As the Senior Vice President and Chief Program Officer at Able SC, Jerri manages services and programming through her oversight of program compliance, implementation, and reporting. Jerri also focuses on collaborative projects to address systemic barriers to access and inclusion; educating professionals on the rights of individuals with disabilities; and the professional development of Able SC staff.

Jerri organized and leads the South Carolina Supported Decision Making Project, the state’s first collaborative effort to address the overuse of guardianship and unnecessary restriction of individual rights. She has trained hundreds of professionals and parents on this topic and presented to a national audience on multiple occasions. The South Carolina Employment First Initiative, a statewide systems project to improve employment outcomes for people with disabilities, is another interagency effort that Jerri has been instrumental in developing and leading. Additionally, Jerri has helped build and provide oversight to Able SC’s diverse and thriving youth programs, which have been recognized as a national model for Centers for Independent Living.

Jerri graduated with honors from Clemson University and went on to earn her law degree from the University of South Carolina School of Law. Prior to coming to Able SC, she worked as a disability rights attorney for six years, where she focused on community integration and abuse and neglect issues. She co-authored a report about sub-standard residential facility conditions and a manual about Home and Community Based Waivers, and she successfully represented dozens of individuals who were facing Medicaid service reductions and denials. Jerri was drawn to Able SC’s grassroots movement for access, equality, and independence for the disability community and loves being a part of an organization run and driven by people with disabilities. On a more personal note, Jerri isn’t ashamed to dance in public and could subsist on a diet of French fries alone.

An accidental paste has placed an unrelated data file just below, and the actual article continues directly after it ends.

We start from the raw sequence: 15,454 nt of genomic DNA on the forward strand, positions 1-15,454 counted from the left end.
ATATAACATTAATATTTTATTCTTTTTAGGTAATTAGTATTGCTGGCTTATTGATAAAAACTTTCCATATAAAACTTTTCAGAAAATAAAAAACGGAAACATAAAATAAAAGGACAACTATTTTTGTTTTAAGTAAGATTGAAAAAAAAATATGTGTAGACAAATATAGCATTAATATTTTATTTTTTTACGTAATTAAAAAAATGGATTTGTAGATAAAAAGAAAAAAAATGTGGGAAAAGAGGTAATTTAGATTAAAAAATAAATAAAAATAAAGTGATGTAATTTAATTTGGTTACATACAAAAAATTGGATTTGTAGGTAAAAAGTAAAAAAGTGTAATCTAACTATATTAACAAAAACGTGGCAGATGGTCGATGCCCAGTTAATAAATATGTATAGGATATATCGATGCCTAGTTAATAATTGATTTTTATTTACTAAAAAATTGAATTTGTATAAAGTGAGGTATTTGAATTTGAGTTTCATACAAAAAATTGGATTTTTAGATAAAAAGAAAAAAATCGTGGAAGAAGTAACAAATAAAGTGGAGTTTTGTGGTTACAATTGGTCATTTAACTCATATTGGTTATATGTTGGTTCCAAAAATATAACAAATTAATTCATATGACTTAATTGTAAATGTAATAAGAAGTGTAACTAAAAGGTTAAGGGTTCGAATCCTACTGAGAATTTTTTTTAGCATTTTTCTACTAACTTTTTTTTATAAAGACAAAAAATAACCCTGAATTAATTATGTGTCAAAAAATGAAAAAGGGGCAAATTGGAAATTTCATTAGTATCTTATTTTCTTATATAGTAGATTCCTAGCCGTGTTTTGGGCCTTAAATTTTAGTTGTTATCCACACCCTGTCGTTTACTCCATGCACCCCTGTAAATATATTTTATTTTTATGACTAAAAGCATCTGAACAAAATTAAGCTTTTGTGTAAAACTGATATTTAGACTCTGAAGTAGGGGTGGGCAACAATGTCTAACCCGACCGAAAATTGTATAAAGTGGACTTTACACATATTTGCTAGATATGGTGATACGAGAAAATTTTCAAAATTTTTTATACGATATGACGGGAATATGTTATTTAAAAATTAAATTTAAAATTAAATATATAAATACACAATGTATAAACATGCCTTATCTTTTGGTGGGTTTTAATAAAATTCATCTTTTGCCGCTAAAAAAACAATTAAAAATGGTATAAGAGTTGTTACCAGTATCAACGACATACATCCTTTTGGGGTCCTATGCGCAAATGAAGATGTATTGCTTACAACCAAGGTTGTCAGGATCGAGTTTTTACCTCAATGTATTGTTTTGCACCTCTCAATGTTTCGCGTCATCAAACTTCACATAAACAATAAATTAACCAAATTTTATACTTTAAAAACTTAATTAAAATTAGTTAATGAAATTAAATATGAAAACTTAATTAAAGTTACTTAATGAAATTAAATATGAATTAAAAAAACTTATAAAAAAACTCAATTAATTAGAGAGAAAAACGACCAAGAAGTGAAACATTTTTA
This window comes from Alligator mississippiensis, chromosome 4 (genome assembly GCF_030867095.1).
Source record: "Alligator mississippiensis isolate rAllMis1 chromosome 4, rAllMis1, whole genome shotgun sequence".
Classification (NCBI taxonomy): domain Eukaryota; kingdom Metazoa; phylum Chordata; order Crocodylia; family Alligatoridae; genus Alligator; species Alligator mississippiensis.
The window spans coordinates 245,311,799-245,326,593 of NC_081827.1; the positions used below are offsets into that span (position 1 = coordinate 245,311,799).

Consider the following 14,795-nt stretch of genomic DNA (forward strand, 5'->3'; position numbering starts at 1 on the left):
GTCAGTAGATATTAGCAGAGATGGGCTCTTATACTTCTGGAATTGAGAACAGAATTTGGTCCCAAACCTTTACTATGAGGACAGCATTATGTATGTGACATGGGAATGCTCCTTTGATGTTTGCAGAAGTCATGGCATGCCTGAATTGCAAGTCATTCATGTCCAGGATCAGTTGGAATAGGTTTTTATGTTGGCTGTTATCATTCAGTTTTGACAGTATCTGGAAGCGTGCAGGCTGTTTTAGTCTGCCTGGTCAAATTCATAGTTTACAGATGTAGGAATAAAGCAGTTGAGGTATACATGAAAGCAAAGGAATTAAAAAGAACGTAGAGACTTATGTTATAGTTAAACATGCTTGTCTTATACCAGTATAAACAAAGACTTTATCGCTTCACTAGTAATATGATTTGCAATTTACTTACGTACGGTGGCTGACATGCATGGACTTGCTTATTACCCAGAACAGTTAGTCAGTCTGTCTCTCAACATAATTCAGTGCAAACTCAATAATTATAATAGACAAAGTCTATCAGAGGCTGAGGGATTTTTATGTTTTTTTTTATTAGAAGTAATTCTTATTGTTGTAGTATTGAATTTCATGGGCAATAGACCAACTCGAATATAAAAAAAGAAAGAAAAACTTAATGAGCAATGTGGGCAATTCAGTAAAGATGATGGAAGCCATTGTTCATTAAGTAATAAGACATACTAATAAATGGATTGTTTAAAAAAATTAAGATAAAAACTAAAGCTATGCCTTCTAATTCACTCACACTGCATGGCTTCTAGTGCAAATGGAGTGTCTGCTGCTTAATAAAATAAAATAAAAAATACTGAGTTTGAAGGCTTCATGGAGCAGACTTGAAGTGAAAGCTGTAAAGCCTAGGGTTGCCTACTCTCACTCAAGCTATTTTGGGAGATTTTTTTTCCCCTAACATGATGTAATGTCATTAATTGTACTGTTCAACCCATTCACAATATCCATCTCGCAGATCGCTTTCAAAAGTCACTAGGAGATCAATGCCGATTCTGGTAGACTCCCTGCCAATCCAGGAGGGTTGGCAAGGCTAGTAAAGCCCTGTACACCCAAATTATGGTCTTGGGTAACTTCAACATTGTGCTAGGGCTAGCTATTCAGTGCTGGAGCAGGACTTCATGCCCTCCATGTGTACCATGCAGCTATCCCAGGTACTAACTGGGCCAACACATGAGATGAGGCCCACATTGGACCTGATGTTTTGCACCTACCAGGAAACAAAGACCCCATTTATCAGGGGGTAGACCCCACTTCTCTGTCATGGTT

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Subminimum Wage FAQs

Recently, we announced a new SC Statehouse bill that would end subminimum wage for people with disabilities. Since a lot of people don’t even know that subminimum wage legally exists, we wanted to share some basic info about it on this FAQ page.

Statehouse bill introduced to end subminimum wage for people with disabilities

A joint resolution filed at the SC Statehouse on Tuesday aims to end subminimum wage for people with disabilities in South Carolina.